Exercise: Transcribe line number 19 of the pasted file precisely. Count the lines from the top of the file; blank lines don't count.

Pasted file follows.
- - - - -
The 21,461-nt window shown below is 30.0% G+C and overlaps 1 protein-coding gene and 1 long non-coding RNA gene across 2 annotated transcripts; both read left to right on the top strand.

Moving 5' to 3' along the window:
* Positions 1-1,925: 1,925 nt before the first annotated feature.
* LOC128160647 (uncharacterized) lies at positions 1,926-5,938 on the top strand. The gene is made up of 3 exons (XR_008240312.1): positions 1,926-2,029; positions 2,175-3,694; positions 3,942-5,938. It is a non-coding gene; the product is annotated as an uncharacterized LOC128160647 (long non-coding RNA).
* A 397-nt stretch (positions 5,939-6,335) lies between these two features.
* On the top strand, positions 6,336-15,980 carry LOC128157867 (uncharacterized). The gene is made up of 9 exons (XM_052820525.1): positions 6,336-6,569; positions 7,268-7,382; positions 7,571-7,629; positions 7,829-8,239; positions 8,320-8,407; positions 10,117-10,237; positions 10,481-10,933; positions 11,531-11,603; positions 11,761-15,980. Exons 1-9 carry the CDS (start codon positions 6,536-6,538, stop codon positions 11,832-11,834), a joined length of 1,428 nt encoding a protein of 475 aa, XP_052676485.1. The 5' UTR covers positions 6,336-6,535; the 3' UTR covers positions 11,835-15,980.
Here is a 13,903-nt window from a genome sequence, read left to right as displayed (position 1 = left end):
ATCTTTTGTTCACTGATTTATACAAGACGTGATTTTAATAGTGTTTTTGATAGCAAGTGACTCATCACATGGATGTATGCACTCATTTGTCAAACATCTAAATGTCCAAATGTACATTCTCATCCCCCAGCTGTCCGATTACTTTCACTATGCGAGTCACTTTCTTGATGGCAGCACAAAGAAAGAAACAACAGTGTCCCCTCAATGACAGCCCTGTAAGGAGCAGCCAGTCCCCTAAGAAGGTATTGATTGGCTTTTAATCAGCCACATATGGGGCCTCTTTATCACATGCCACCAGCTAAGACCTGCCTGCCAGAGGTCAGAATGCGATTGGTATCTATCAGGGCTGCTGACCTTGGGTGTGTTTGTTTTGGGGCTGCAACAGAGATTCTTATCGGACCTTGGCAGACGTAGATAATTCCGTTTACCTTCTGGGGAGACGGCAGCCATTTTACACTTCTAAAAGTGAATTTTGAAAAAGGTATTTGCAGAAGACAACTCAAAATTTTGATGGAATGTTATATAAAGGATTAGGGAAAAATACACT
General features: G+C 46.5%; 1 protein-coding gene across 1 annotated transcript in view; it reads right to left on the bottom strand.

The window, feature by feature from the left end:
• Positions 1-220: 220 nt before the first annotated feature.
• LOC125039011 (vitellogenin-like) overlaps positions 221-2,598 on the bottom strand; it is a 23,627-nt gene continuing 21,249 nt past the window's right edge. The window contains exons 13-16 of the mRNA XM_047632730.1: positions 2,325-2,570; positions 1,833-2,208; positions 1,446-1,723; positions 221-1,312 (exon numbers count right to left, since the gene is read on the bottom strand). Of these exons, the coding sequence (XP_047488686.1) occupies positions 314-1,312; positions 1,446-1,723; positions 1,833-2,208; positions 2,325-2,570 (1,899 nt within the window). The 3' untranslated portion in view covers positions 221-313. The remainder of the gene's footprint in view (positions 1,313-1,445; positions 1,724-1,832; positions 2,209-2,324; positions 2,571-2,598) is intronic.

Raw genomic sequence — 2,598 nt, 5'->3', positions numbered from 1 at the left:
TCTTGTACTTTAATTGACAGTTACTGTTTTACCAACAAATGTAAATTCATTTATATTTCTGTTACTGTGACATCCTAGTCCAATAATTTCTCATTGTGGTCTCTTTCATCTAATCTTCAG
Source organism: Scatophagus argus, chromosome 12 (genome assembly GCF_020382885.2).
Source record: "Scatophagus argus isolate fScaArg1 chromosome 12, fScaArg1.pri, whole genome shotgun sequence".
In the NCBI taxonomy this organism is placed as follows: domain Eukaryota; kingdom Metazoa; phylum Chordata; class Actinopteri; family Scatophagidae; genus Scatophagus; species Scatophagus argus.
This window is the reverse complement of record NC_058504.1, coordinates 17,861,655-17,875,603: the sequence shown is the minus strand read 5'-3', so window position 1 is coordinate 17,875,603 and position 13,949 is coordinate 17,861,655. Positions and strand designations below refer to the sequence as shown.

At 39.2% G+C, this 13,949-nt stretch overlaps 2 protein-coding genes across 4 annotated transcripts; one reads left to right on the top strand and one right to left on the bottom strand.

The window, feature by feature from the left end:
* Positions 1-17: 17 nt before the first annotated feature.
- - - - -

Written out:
At 39.2% G+C, this 13,949-nt stretch overlaps 2 protein-coding genes across 4 annotated transcripts; one reads left to right on the top strand and one right to left on the bottom strand.